Folk Music Legend Doc Watson Dies

(Alan Marler, File/AP Photo)

Folk music legend Doc Watson died today at Wake Forest Baptist Medical Center in Winston-Salem, N.C., where he was listed in critical condition last week after a fall in his home, WFMY-TV in North Carolina reports. He was 89 years old.

Watson rose to prominence with the '60s folk movement with his often-emulated flat-picking technique on the acoustic guitar. His recordings kept vintage country songs alive for new generations of folk and bluegrass fans, too.

Watson was born March 2, 1923 in Deep Gap, N.C.  Blinded by illness before he turned 1 year old, he nevertheless began playing guitar, banjo and harmonica as a child.

After leaving the School of the Blind in Raleigh, N.C., Watson joined a local dance band. In 1960, he met Smithsonian Institute folklorist Ralph Rinzler while playing guitar with old-time recording artist Clarence "Tom" Ashley. Rinzler booked Ashley's band in New York City and Los Angeles, and Watson took over for an ill Ashley. Watson then booked solo gigs and started occasional collaborations with bluegrass forefather Bill Monroe .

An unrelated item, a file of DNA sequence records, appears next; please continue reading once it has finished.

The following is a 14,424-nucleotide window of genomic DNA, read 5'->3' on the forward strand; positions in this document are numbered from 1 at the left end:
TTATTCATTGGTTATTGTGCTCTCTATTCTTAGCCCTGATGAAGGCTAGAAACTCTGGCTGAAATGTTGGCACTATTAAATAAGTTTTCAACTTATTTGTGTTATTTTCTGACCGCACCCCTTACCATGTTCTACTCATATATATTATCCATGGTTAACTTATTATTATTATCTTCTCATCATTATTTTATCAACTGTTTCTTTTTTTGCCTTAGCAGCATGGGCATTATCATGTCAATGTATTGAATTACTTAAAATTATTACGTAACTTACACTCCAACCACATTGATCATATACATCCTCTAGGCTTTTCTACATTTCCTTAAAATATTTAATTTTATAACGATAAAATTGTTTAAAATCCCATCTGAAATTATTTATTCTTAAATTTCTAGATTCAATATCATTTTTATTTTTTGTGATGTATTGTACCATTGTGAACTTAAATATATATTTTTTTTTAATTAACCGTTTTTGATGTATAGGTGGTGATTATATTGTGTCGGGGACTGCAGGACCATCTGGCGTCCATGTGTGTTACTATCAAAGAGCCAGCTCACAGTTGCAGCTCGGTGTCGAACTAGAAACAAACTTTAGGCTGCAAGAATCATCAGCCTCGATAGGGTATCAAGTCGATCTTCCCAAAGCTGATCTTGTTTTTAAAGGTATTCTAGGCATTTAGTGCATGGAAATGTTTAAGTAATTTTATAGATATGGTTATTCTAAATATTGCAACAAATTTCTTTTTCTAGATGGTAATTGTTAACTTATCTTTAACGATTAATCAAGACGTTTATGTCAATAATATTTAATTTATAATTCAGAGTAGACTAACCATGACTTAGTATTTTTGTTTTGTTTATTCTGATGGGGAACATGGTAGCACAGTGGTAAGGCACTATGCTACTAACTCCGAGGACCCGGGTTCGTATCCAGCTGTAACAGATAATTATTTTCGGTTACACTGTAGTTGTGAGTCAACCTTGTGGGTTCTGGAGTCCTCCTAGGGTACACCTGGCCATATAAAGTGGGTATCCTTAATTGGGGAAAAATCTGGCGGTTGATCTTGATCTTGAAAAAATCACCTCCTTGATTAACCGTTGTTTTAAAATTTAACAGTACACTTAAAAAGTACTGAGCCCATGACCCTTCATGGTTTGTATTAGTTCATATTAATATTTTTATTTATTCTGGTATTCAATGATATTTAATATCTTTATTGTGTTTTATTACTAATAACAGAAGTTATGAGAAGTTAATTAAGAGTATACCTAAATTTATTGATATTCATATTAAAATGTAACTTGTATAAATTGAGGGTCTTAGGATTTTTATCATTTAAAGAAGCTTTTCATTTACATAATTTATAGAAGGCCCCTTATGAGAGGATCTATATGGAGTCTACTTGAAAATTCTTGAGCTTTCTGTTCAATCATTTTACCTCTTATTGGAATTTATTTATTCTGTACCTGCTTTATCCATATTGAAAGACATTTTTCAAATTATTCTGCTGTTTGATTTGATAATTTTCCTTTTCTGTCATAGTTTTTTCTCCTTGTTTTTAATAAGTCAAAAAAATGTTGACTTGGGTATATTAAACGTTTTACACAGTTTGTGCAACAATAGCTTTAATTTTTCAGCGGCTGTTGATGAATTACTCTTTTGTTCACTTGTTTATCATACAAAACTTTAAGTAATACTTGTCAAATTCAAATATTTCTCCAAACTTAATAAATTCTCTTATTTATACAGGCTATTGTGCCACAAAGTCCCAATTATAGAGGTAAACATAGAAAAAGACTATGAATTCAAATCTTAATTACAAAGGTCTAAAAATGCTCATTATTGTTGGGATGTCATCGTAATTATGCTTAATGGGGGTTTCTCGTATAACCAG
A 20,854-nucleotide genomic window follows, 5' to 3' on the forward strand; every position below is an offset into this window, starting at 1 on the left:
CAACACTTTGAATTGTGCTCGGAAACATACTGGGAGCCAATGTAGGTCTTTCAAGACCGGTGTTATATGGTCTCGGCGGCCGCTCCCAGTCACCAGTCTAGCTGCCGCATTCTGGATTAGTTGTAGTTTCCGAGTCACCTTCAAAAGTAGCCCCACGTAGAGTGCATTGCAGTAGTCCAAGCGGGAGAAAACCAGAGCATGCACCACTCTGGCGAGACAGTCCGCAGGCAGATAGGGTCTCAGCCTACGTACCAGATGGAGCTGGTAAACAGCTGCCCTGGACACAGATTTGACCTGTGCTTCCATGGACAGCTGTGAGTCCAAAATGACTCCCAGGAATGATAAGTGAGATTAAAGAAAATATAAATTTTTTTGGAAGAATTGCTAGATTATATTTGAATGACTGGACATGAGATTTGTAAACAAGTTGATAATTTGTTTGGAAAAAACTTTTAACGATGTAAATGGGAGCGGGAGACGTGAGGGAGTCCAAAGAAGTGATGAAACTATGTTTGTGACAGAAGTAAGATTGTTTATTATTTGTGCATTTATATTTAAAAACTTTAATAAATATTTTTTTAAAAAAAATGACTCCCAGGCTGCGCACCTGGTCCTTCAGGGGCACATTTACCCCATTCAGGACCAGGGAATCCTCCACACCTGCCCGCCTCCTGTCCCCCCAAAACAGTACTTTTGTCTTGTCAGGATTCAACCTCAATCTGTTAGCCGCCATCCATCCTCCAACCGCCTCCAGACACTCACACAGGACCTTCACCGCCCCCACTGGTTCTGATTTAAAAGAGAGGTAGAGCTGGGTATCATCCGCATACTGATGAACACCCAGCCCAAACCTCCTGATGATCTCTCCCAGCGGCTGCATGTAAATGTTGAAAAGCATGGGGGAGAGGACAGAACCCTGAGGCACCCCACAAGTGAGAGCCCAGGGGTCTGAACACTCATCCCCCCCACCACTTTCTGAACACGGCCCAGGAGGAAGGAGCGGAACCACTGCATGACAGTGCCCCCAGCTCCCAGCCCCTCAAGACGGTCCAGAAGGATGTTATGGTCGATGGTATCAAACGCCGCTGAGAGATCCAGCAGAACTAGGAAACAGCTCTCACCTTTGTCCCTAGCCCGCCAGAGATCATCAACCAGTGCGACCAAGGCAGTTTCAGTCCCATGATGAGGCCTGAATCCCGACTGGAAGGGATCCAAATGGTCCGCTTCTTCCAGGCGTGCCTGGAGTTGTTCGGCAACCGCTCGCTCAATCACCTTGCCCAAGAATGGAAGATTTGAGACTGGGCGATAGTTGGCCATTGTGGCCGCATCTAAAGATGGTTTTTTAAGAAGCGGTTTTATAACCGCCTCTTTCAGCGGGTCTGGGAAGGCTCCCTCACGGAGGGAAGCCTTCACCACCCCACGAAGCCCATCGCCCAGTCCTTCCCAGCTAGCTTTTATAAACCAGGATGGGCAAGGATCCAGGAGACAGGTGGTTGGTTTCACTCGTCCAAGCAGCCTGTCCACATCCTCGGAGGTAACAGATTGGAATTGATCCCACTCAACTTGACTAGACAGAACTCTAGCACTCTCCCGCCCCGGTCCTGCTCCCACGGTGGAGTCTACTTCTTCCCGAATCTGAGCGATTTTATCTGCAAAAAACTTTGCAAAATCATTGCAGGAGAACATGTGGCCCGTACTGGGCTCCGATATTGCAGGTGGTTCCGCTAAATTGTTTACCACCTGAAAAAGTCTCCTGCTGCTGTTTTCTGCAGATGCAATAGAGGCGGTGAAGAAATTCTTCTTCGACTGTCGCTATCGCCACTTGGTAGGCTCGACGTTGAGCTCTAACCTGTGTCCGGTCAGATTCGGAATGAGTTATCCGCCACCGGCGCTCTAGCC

After recording a 1967 album with bluegrass legends Flatt & Scruggs, Watson appeared on the Nitty Gritty Dirt Band's seminal 1972 album "Will the Circle Be Unbroken," along with the likes of Roy Acuff and Maybelle Carter of The Carter Family.  The appearance exposed Watson to a broader audience.

Multiple Grammy wins led to Watson receiving the Grammy Lifetime Achievement Award in 2004. He was inducted into the IBMA Hall of Fame in 2000 and received the National Medal of Arts in 1997.

Watson's son Merle played with him until his death in 1985 in a tractor accident on his North Carolina farm. Watson honored his son by founding the long-running Merlefest music festival in North Carolina.

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